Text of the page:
The council also OK’d a list of ongoing and upcoming ARCH projects, and a measure to streamline the administration of the Housing Trust Fund — a regional account to create and preserve housing for low- and moderate-income residents.
Under the work program approved by council members, the housing organization will work with the city on the YWCA Family Village at Issaquah development and the Habitat for Humanity of East King County construction in the Issaquah Highlands.
Council Services & Operations Committee members discussed the proposal in January, and recommended the legislation to the full council.
January 25, 2010
NEW — 6 a.m. Jan. 25, 2010
City Council members will consider $150,000 in loans and a grant for A Regional Coalition for Housing, a group of Eastside cities and King County formed to increase low- and moderate-income housing.
The organization requested the money from Issaquah — $100,000 in long-term loans for a Kirkland affordable-housing project — and a $50,000 grant toward housing for people with disabilities.
Members of the Council Services & Safety Committee — called the Services & Operations Committee last year — will discuss the legislation today. The committee meets 5 p.m. in the Eagle Room at City Hall, 130 E. Sunset Way.
City Council members already approved $150,000 for ARCH low-income housing projects. The measure will steer the money to ARCH projects.
October 13, 2009
City Council candidates envisioned redevelopment of the commercial district, promised to protect crucial city services and looked beyond the defunct Southeast Bypass — the defining issue of the 2007 municipal election — at a campaign forum last week.
Organized by The Issaquah Press and moderated by Publisher Debbie Berto, the Oct. 8 forum drew Position 5 candidates Maureen McCarry and Joan Probala, and Position 7 hopefuls Tola Marts and Nathan Perea. The candidates, bedecked in campaign buttons, spent the hourlong forum fielding questions from Berto about issues including the economy, growth and transportation. Read more
July 14, 2009
Issaquah officials and several partner organizations received a Governor’s Smart Communities Award. Officials were honored for efforts to encourage transit-oriented development near the Issaquah Highlands Park & Ride. Read more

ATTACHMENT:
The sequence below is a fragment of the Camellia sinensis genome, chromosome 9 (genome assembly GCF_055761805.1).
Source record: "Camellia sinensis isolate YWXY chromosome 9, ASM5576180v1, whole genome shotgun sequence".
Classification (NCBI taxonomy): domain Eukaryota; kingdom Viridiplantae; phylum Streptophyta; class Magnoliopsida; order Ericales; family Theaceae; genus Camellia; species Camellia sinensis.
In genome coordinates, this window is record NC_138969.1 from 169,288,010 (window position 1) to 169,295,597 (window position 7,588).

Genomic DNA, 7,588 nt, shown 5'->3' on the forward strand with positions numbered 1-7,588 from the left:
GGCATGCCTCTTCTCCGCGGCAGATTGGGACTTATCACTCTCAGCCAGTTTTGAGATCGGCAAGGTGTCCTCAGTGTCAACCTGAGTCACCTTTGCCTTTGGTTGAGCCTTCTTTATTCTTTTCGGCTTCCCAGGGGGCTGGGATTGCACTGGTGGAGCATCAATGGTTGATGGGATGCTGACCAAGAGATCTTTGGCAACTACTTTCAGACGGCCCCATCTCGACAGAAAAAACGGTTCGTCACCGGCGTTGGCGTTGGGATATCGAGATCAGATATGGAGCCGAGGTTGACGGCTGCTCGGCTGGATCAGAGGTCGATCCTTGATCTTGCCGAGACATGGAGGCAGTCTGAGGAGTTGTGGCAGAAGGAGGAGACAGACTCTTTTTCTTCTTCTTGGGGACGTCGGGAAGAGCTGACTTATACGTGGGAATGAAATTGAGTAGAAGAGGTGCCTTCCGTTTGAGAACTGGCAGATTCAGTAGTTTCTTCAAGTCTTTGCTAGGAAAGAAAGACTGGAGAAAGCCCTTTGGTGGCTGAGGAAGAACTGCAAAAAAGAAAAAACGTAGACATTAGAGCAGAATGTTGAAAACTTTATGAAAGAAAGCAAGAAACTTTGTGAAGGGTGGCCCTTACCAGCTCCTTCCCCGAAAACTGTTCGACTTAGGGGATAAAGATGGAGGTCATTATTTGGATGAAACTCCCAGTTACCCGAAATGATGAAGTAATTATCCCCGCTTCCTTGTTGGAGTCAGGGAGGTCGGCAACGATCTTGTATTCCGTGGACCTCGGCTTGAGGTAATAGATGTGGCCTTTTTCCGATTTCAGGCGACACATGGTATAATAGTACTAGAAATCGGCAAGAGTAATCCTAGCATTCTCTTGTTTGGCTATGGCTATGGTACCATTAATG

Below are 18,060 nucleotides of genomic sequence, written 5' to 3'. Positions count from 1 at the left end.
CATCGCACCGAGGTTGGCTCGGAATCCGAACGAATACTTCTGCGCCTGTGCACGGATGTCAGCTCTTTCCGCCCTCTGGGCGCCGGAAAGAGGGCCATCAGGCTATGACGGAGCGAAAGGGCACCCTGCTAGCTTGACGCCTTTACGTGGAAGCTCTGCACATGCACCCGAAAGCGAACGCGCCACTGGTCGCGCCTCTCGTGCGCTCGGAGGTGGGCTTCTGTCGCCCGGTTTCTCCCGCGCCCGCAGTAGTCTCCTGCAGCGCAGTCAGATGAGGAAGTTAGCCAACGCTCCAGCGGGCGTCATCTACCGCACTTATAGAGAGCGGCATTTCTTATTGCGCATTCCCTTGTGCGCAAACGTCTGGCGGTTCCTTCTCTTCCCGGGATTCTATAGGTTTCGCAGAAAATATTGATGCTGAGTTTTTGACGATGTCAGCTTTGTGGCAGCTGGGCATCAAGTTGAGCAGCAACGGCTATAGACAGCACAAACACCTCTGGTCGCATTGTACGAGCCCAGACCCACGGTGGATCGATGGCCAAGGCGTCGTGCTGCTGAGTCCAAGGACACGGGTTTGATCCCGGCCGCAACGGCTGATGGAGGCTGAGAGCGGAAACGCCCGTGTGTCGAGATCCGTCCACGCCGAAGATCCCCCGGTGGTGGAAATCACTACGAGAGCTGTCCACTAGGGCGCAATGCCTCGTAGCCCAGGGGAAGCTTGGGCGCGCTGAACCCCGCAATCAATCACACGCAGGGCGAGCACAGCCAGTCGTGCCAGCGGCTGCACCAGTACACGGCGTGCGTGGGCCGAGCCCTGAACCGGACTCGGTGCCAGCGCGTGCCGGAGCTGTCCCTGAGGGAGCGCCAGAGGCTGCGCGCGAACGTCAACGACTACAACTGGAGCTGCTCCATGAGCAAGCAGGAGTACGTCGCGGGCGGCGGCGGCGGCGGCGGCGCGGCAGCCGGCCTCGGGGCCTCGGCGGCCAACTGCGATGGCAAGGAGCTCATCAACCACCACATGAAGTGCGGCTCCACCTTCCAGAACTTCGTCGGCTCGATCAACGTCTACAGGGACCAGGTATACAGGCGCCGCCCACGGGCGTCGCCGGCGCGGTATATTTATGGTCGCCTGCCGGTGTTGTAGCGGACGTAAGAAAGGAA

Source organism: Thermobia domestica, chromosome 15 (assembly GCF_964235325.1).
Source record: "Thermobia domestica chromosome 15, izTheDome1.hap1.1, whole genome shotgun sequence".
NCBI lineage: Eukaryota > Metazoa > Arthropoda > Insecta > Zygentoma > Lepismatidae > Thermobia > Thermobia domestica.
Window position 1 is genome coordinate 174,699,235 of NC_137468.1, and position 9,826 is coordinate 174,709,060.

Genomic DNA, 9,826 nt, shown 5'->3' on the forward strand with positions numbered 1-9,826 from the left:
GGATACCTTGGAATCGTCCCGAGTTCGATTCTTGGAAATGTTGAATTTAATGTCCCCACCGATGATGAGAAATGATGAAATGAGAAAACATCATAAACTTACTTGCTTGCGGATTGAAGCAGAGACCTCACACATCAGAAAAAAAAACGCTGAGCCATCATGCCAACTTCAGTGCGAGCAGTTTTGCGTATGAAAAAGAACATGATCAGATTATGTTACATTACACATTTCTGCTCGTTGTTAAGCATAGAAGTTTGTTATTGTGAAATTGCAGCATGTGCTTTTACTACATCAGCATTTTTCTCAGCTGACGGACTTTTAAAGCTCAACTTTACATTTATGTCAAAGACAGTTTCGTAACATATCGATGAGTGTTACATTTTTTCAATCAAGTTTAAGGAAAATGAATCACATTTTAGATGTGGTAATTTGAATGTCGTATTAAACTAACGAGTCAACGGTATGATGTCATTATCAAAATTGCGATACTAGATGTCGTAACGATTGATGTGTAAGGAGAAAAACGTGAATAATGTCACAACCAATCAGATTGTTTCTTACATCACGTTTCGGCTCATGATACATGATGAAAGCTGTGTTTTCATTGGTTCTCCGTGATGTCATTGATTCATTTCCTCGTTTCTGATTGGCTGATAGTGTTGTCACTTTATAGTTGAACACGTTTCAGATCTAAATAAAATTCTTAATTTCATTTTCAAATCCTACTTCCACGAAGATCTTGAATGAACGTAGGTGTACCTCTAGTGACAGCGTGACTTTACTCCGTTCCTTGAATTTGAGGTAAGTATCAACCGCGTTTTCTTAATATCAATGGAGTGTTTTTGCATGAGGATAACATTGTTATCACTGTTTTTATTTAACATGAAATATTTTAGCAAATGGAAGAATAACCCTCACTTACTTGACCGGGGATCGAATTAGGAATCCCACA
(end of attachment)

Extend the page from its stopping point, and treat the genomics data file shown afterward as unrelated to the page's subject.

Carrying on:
June 16, 2009
Meet the Taltons, a family of five that will soon be residents of the Issaquah Highlands.
Alissa Talton had no idea she would be moving to the hillside community until three weeks ago, when Habitat for Humanity officials surprised her at her parents’ Carnation home. Habitat officials presented Talton with a balloon and said her family had been chosen to live in a planned Issaquah Highlands development — the first Habitat houses to be built in Issaquah in 15 years. Talton was speechless. Her husband, a deployed Navy reservist, watched the event unfold over the messaging service Skype.
“I started crying and shaking,” Alissa Talton recalled. “I was so excited.”
She joined city officials and Habitat for Humanity of East King County representatives June 11 to break ground for the new development, five duplexes that will house 10 families. The late afternoon groundbreaking was ceremonial; volunteers will start construction at the site next month.
Tom Granger, executive director of the local Habitat branch, lauded city officials and highlands developer Port Blakely Communities for supporting the project. Habitat purchased the land with help from the city, Port Blakely and A Regional Coalition for Housing, an organization of Eastside cities and King County that works to increase the supply of affordable housing. Read more
June 6, 2009
NEW — 6 a.m. June 6, 2009
Issaquah officials and several partner organizations received a Governor’s Smart Communities Award, officials announced Thursday.
Officials were honored for efforts to encourage transit-oriented development near the Issaquah Highlands Park & Ride.
The Smart Partnerships Award recognizes the development and assignment agreements for the YWCA’s 146-unit affordable housing project, as well as the proposed zHome development of 10 zero net-energy townhouses.